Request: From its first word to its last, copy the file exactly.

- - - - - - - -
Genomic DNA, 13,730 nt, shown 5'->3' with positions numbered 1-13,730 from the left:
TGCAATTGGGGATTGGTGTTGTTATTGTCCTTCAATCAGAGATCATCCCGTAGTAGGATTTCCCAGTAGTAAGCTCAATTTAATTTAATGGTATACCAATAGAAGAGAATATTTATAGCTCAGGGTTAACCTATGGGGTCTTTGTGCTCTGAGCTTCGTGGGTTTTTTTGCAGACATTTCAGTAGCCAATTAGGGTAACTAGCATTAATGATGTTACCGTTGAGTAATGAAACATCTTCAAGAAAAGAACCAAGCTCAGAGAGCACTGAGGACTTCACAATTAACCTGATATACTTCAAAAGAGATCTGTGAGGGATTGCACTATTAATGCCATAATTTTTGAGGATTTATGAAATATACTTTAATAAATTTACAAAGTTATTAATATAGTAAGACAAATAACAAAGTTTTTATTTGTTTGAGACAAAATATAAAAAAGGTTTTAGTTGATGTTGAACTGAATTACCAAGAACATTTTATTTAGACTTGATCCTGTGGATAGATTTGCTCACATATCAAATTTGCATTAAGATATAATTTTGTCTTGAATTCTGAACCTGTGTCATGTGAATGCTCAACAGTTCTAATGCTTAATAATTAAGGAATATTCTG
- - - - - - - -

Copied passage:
Genomic DNA, 13,730 nt, shown 5'->3' with positions numbered 1-13,730 from the left:
TGCAATTGGGGATTGGTGTTGTTATTGTCCTTCAATCAGAGATCATCCCGTAGTAGGATTTCCCAGTAGTAAGCTCAATTTAATTTAATGGTATACCAATAGAAGAGAATATTTATAGCTCAGGGTTAACCTATGGGGTCTTTGTGCTCTGAGCTTCGTGGGTTTTTTTGCAGACATTTCAGTAGCCAATTAGGGTAACTAGCATTAATGATGTTACCGTTGAGTAATGAAACATCTTCAAGAAAAGAACCAAGCTCAGAGAGCACTGAGGACTTCACAATTAACCTGATATACTTCAAAAGAGATCTGTGAGGGATTGCACTATTAATGCCATAATTTTTGAGGATTTATGAAATATACTTTAATAAATTTACAAAGTTATTAATATAGTAAGACAAATAACAAAGTTTTTATTTGTTTGAGACAAAATATAAAAAAGGTTTTAGTTGATGTTGAACTGAATTACCAAGAACATTTTATTTAGACTTGATCCTGTGGATAGATTTGCTCACATATCAAATTTGCATTAAGATATAATTTTGTCTTGAATTCTGAACCTGTGTCATGTGAATGCTCAACAGTTCTAATGCTTAATAATTAAGGAATATTCTG